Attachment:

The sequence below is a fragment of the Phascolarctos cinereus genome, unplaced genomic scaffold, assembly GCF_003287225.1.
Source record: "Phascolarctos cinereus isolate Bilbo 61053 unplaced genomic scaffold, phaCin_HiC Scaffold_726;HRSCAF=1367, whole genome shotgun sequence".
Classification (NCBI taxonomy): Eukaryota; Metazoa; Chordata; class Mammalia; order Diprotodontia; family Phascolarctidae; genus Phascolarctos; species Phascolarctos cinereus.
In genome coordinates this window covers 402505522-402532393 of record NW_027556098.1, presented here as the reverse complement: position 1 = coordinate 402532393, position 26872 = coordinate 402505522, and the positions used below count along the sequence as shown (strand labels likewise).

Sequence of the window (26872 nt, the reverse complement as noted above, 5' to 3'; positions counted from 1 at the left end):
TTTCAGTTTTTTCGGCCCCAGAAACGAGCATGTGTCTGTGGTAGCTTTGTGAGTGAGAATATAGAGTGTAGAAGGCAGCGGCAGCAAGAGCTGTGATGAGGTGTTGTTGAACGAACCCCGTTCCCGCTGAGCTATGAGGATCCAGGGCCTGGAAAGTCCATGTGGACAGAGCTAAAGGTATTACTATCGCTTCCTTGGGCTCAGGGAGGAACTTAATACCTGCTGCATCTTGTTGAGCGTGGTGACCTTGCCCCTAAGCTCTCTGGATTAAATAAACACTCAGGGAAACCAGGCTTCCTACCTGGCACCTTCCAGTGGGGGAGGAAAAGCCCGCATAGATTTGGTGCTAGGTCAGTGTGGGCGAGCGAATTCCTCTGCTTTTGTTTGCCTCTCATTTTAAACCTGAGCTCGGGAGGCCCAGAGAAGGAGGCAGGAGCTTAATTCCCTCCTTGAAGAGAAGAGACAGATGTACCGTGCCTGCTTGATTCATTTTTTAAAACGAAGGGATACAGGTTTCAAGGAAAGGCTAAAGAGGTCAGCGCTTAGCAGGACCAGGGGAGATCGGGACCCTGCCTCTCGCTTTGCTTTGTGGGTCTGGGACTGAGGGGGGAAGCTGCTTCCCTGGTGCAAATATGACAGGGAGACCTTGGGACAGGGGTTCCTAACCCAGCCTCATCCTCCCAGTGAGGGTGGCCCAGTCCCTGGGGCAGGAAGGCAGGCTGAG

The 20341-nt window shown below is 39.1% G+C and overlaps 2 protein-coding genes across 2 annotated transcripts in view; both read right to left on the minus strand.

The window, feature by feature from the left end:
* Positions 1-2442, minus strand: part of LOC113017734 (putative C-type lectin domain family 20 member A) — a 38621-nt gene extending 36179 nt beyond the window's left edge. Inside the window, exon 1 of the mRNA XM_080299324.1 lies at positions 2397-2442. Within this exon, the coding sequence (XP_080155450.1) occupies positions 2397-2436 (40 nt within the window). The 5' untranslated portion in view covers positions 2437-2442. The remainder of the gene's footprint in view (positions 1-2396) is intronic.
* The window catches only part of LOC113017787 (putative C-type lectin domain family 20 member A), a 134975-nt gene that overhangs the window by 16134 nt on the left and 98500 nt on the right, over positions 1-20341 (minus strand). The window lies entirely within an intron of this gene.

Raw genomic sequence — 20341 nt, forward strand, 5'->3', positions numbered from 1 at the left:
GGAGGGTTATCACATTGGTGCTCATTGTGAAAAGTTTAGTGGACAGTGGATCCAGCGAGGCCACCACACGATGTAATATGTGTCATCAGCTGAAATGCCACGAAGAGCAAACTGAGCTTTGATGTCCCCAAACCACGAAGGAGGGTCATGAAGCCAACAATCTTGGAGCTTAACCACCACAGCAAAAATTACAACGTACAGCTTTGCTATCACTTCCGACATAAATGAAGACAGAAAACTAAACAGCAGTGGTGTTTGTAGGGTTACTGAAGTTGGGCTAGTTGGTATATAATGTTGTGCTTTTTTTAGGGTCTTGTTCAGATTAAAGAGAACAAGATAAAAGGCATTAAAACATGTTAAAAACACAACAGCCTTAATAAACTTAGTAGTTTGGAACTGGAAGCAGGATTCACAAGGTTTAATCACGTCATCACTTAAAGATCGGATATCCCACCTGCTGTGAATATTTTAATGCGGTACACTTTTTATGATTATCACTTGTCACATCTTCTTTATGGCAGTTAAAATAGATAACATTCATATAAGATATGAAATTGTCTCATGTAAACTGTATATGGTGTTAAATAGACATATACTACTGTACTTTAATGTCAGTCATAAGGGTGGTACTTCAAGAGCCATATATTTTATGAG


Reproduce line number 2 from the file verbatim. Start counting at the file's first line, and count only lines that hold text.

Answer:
Source record: "Phascolarctos cinereus isolate Bilbo 61053 unplaced genomic scaffold, phaCin_HiC Scaffold_726;HRSCAF=1367, whole genome shotgun sequence".